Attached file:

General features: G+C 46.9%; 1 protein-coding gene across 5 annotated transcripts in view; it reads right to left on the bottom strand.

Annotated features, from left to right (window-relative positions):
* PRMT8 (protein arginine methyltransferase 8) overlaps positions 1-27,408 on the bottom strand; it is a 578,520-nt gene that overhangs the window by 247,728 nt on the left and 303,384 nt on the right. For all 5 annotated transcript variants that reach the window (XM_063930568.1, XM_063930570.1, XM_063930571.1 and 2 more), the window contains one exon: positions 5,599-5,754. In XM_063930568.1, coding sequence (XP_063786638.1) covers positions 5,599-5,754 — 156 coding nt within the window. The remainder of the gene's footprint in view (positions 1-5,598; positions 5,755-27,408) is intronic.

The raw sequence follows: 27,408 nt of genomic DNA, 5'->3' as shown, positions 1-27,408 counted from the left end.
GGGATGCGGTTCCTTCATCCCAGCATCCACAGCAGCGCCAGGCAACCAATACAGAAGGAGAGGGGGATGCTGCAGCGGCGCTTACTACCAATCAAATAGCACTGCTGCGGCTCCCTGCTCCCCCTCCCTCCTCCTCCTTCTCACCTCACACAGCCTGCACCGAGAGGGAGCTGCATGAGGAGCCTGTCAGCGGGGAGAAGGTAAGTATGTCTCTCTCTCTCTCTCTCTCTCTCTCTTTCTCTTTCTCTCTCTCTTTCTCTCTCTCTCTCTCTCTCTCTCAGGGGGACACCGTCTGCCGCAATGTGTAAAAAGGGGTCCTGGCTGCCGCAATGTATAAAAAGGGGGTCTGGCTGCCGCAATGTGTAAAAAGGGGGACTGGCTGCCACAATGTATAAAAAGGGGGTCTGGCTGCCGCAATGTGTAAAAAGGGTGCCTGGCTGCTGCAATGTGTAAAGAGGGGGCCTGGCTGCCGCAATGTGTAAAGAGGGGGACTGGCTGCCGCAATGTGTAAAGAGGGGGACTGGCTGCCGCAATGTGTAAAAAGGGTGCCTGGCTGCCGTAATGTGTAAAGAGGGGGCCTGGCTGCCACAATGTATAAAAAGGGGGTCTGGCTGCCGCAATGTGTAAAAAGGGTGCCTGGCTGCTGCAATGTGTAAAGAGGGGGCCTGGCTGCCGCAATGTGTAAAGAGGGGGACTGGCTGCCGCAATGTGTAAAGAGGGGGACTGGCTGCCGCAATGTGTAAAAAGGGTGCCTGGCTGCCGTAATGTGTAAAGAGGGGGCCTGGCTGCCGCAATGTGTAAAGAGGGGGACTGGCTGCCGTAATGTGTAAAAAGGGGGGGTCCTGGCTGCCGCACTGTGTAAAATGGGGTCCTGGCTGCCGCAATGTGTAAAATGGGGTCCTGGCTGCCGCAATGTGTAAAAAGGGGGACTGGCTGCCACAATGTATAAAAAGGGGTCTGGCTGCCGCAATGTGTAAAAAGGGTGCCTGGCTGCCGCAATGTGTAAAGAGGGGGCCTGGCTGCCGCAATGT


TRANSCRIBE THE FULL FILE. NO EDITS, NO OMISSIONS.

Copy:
General features: G+C 46.9%; 1 protein-coding gene across 5 annotated transcripts in view; it reads right to left on the bottom strand.

Annotated features, from left to right (window-relative positions):
* PRMT8 (protein arginine methyltransferase 8) overlaps positions 1-27,408 on the bottom strand; it is a 578,520-nt gene that overhangs the window by 247,728 nt on the left and 303,384 nt on the right. For all 5 annotated transcript variants that reach the window (XM_063930568.1, XM_063930570.1, XM_063930571.1 and 2 more), the window contains one exon: positions 5,599-5,754. In XM_063930568.1, coding sequence (XP_063786638.1) covers positions 5,599-5,754 — 156 coding nt within the window. The remainder of the gene's footprint in view (positions 1-5,598; positions 5,755-27,408) is intronic.

The raw sequence follows: 27,408 nt of genomic DNA, 5'->3' as shown, positions 1-27,408 counted from the left end.
GGGATGCGGTTCCTTCATCCCAGCATCCACAGCAGCGCCAGGCAACCAATACAGAAGGAGAGGGGGATGCTGCAGCGGCGCTTACTACCAATCAAATAGCACTGCTGCGGCTCCCTGCTCCCCCTCCCTCCTCCTCCTTCTCACCTCACACAGCCTGCACCGAGAGGGAGCTGCATGAGGAGCCTGTCAGCGGGGAGAAGGTAAGTATGTCTCTCTCTCTCTCTCTCTCTCTCTCTTTCTCTTTCTCTCTCTCTTTCTCTCTCTCTCTCTCTCTCTCTCAGGGGGACACCGTCTGCCGCAATGTGTAAAAAGGGGTCCTGGCTGCCGCAATGTATAAAAAGGGGGTCTGGCTGCCGCAATGTGTAAAAAGGGGGACTGGCTGCCACAATGTATAAAAAGGGGGTCTGGCTGCCGCAATGTGTAAAAAGGGTGCCTGGCTGCTGCAATGTGTAAAGAGGGGGCCTGGCTGCCGCAATGTGTAAAGAGGGGGACTGGCTGCCGCAATGTGTAAAGAGGGGGACTGGCTGCCGCAATGTGTAAAAAGGGTGCCTGGCTGCCGTAATGTGTAAAGAGGGGGCCTGGCTGCCACAATGTATAAAAAGGGGGTCTGGCTGCCGCAATGTGTAAAAAGGGTGCCTGGCTGCTGCAATGTGTAAAGAGGGGGCCTGGCTGCCGCAATGTGTAAAGAGGGGGACTGGCTGCCGCAATGTGTAAAGAGGGGGACTGGCTGCCGCAATGTGTAAAAAGGGTGCCTGGCTGCCGTAATGTGTAAAGAGGGGGCCTGGCTGCCGCAATGTGTAAAGAGGGGGACTGGCTGCCGTAATGTGTAAAAAGGGGGGGTCCTGGCTGCCGCACTGTGTAAAATGGGGTCCTGGCTGCCGCAATGTGTAAAATGGGGTCCTGGCTGCCGCAATGTGTAAAAAGGGGGACTGGCTGCCACAATGTATAAAAAGGGGTCTGGCTGCCGCAATGTGTAAAAAGGGTGCCTGGCTGCCGCAATGTGTAAAGAGGGGGCCTGGCTGCCGCAATGT